January 10, 2011 — In patients with sleep apnea, perioperative pulmonary complications after orthopaedic and general surgery are significantly more frequent vs matched samples without sleep apnea, according to new research.
Stavros Memtsoudis, MD, with the Weill Medical College of Cornell University, in New York, NY, and colleagues reported their findings in the January 2011 issue of Anesthesia & Analgesia.
Sleep apnea increased the risk for perioperative tracheal intubation and mechanical ventilation by 5-fold after orthopaedic surgery and doubled the risk after general surgical procedures, the researchers report.
The current study of data from the National Inpatient Sample database was designed to compare perioperative pulmonary outcomes in patients with sleep apnea vs matched control participants and included 3,441,262 general surgery entries and 2,610,441 orthopaedic surgery entries collected between 1998 and 2007. Sleep apnea was diagnosed at a frequency of 2.52% and 1.40% for the 2 surgery types, respectively.
Patients with sleep apnea were significantly more likely to experience perioperative complications after both orthopaedic and general surgical procedures, with odds ratios (ORs) for aspiration pneumonia of 1.41 (95% confidence interval [CI], 1.35 - 1.47) and 1.37 (95% CI, 1.33 - 1.41), respectively.
For adult respiratory distress syndrome (ARDS), the ORs were 2.39 (95% CI, 2.28 - 2.51) and 1.58 (95% CI, 1.54 - 1.62), respectively. For pulmonary embolism, the ORs were 1.22 (95% CI, 1.15 - 1.29) and 0.90 (95% CI, 0.84 - 0.97), respectively; and for intubation/mechanical ventilation, the ORs were 5.20 (95% CI, 5.05 - 5.37) and 1.95 (95% CI, 1.91 - 1.98), respectively.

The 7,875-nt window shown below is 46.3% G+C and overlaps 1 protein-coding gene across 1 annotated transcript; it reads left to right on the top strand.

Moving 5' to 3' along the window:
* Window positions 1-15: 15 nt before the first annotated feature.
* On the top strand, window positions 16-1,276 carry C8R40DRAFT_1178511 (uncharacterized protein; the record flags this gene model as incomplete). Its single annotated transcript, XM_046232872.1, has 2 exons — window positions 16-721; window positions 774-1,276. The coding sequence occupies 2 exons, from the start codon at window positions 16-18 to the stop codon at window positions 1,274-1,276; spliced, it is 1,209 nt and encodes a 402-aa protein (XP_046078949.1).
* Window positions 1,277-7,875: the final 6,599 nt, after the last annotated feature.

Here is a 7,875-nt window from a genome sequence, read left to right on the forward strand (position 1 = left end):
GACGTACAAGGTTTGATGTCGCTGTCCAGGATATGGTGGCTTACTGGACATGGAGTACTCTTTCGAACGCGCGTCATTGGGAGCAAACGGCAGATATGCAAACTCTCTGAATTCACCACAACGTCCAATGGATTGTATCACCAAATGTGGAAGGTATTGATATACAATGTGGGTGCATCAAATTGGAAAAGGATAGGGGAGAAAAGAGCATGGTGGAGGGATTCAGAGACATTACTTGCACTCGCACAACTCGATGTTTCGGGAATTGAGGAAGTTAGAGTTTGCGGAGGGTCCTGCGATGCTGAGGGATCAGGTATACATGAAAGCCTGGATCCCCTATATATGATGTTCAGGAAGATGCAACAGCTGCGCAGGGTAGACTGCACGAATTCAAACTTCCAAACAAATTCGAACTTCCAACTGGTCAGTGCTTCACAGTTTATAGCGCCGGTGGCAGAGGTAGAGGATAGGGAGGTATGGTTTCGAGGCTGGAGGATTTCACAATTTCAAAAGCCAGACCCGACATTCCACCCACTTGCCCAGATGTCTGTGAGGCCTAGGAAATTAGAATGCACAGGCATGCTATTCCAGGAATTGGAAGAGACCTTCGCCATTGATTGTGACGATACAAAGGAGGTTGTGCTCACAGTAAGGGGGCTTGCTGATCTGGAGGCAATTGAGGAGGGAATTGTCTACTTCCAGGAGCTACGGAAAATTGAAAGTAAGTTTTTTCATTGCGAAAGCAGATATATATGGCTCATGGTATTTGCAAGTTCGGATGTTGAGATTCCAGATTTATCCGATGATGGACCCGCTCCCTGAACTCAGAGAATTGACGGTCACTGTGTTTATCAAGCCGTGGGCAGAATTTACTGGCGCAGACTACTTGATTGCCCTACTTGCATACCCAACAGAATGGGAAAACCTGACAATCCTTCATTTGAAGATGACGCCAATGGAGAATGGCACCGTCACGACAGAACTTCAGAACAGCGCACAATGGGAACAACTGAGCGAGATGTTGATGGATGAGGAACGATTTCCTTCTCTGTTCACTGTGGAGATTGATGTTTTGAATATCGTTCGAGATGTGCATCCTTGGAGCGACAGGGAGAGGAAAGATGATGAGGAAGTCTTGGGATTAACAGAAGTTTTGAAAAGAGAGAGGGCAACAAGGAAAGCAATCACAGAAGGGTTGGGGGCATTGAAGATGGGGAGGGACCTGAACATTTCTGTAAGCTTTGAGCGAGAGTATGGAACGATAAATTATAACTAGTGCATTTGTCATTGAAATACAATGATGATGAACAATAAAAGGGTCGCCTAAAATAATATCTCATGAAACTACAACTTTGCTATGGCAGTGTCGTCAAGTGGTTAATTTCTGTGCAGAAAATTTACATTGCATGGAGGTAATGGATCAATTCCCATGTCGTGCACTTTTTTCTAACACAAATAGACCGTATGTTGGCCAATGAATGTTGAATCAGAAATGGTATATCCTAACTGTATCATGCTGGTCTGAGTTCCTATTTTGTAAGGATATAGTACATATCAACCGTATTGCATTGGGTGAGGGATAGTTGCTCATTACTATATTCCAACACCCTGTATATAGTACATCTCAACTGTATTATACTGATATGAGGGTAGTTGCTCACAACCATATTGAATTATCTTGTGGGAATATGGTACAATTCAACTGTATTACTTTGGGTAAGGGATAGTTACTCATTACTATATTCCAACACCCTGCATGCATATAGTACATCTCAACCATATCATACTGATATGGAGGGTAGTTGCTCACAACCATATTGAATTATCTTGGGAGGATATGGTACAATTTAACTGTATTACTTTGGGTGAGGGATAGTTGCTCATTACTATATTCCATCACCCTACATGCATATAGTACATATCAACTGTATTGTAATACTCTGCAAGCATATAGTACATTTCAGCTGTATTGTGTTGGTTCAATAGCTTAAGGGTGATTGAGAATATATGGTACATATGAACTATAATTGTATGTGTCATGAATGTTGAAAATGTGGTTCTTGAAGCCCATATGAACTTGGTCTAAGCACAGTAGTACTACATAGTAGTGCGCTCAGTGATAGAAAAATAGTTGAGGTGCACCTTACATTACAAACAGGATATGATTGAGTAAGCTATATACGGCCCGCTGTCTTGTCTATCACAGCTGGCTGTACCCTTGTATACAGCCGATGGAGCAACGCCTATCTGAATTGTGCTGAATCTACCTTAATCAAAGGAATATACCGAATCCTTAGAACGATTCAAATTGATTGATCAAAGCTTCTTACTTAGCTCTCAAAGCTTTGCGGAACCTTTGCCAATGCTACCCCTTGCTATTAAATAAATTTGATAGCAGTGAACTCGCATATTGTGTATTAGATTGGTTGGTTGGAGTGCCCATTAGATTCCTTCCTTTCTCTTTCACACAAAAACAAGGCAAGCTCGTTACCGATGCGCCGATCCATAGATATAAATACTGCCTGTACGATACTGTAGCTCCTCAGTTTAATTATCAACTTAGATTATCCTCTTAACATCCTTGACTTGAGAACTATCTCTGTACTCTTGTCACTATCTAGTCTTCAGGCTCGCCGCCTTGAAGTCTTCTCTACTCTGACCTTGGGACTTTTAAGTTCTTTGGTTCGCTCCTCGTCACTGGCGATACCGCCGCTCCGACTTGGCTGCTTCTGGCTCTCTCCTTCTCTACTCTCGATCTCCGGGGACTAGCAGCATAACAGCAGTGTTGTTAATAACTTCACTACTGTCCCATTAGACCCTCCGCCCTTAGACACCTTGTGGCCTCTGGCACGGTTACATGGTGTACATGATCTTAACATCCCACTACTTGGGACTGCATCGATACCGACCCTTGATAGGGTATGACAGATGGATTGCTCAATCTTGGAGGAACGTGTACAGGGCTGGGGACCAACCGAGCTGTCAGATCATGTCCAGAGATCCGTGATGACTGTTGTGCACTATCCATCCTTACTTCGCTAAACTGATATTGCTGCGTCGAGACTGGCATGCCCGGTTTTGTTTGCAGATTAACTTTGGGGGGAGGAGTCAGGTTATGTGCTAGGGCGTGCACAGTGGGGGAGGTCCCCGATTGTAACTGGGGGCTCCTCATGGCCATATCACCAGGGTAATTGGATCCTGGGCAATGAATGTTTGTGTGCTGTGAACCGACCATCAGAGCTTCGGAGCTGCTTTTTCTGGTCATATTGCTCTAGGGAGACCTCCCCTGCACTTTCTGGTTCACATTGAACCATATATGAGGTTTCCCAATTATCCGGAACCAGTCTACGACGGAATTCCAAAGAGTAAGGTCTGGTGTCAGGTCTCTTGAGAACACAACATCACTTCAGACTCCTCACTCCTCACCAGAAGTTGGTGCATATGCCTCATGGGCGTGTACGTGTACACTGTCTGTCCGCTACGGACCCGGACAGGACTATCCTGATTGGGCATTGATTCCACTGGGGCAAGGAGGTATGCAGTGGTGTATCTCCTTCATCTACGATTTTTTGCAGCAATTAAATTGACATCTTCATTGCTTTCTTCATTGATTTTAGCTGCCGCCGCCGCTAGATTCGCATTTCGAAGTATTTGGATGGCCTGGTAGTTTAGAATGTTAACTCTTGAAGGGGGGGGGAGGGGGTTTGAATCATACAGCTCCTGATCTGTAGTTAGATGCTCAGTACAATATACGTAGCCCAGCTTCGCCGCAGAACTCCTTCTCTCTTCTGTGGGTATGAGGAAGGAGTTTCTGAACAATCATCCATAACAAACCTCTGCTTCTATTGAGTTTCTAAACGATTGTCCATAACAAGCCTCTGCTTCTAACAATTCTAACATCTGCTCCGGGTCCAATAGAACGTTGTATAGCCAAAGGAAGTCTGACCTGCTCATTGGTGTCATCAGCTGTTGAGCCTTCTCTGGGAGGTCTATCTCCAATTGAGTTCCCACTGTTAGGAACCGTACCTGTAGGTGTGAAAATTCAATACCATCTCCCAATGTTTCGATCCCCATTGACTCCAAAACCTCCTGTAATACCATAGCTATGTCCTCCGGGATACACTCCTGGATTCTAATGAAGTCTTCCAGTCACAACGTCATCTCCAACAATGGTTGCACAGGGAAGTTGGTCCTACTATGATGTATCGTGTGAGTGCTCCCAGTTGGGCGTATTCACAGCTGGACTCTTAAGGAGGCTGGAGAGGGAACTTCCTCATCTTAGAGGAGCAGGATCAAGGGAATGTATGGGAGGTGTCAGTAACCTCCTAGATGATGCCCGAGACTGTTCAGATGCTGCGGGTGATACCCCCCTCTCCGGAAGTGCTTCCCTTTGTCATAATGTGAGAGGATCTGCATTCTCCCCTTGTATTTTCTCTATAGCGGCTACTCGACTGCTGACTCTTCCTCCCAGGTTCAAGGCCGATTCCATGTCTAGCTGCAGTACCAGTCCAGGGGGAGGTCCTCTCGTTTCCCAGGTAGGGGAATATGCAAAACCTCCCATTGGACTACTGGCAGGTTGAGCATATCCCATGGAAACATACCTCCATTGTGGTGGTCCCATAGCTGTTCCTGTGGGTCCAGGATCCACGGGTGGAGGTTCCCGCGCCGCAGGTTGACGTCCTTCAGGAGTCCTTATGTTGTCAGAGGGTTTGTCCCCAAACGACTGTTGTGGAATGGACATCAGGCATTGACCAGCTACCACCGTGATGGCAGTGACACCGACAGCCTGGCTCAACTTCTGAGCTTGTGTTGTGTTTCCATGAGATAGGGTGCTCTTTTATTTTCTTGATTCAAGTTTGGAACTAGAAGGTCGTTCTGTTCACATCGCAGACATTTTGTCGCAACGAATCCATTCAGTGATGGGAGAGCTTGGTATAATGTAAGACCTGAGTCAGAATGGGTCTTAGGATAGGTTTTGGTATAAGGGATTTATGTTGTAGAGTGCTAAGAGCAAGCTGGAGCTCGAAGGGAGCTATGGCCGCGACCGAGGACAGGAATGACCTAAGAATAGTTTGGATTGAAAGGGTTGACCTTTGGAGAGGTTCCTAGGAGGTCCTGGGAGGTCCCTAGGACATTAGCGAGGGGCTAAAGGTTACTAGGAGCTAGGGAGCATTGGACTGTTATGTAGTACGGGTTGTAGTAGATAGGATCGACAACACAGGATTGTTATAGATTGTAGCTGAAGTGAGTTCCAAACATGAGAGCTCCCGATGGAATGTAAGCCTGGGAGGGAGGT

Furthermore, with the exception of pulmonary embolism, which was more frequent in patients with sleep apnea who underwent orthopaedic procedures (0.51% vs 0.42%; P = .0038) but not general surgical procedures (0.45% vs 0.49%; P = .22), perioperative complications were significantly more common among patients with sleep apnea for both general and orthopaedic surgery vs matched control participants (aspiration pneumonia: 1.18% vs 0.84% and 2.79% vs 2.05%, respectively; ARDS: 1.06% vs 0.45% and 3.79% vs 2.44%, respectively; and intubation/mechanical ventilation: 3.99% vs 0.79% and 10.8% vs 5.94%, respectively; all P < .0001).
"[U]sing a large nationally representative database, we identified SA [sleep apnea] as a risk factor for a number of pulmonary complications after orthopaedic and general surgical procedures, thus providing a basis for an increase in the utilization of resources, including intensive monitoring and development of strategies to prevent and treat these events," Dr. Memtsoudis and colleagues conclude.
"Findings from this analysis may be used to design research projects to elucidate the mechanism and design interventions to reduce the risk of pulmonary complications among patients with SA undergoing surgery," they add.
The study was funded by the Hospital for Special Surgery Anesthesiology Young Investigator Award provided by the Department of Anesthesiology at the Hospital for Special Surgery, Center for Education and Research in Therapeutics and Clinical Translational Science Center. The study authors have disclosed no relevant financial relationships.
Anesth Analg. 2011;112:113-121. Abstract
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